We started by visiting the Elizabeth Pabst von Ernst house in the 3400 block of West Wells street. We had seen this house a few years ago, and were interested to see progress that had been made.
The Benzakein residence on North 33rd Street was a good example of a successful renovation. The former duplex has been converted into a single-family dwelling with eleven bedrooms and copious other living space, including a handsome deck atop the garage.
We were very interested to see the inside of the “Lion House” on West Highland Boulevard. This building, which looks like it should have been a bank building was in fact built as a residence by George J. Koch in 1897. Koch was a banker, so perhaps this seemed homelike to him? It has been office space since the 1980’s, and is presently used by the Forest County Potowatomi Foundation in what must be one of the city’s most distinguished offices
The Grosse residence in the 3100 block of West Highland is very much a work in progress. Mr. Grosse bought the 1917 Craftsman bungalow at a sheriff’s sale in 2015, and has begun what will be an extensive restoration of the neglected but basically sound property.
The Manegold mansion, also on West Highland, is a very fine example of a Queen Anne Victorian which survived use as a nursing home and as a priests’ residence with many of its original appointments intact. The present owners are restoring it and hope to make it a bed and breakfast.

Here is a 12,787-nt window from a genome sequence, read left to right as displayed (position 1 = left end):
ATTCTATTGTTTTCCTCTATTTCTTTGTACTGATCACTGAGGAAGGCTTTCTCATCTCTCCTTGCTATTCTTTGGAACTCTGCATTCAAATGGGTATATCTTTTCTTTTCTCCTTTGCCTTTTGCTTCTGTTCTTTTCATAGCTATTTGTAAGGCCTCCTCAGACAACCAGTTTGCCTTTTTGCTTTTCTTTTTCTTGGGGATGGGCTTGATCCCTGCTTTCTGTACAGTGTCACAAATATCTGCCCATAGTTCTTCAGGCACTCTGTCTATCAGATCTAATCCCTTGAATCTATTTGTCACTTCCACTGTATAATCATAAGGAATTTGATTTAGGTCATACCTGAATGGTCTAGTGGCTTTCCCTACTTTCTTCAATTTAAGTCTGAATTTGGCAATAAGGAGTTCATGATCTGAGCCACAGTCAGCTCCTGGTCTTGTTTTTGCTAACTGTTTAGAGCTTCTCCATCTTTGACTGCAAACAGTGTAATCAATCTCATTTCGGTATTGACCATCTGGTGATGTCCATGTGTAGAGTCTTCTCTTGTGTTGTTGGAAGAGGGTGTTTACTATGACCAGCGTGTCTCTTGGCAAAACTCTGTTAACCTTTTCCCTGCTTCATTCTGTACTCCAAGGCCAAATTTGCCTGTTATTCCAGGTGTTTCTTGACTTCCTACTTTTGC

The former Gezelschap home on West State Street is another work in progress, with the new owners intent on restoring the spacious Victorian, which also had been converted into a rooming house. The original owner dealt in lighting fixtures, so the home has remarkable eleven-foot ceilings, appropriate for displaying his wares.
We re-visited the Charles Krause home on West Kilbourn, which has been very nicely restored and furnished. We had a very nice chat with the lady owner there.
This year, we skipped the Schuster Mansion and the Tower House, as we had seen them recently, and weren’t interested in the Woodlands School building or St. Paul’s Lutheran Church, although these were all open. We did stop in at the Tripoli Shrine Temple, the tour headquarters, for pieces of pie from the bake sale before heading home.
Notes about the tour had encouraged people to dress “period”, so of course Georgie and I did, being two of the evident few who did. However, we were very well received, and got many smiles and waves, even from neighborhood residents who weren’t part of the tour.
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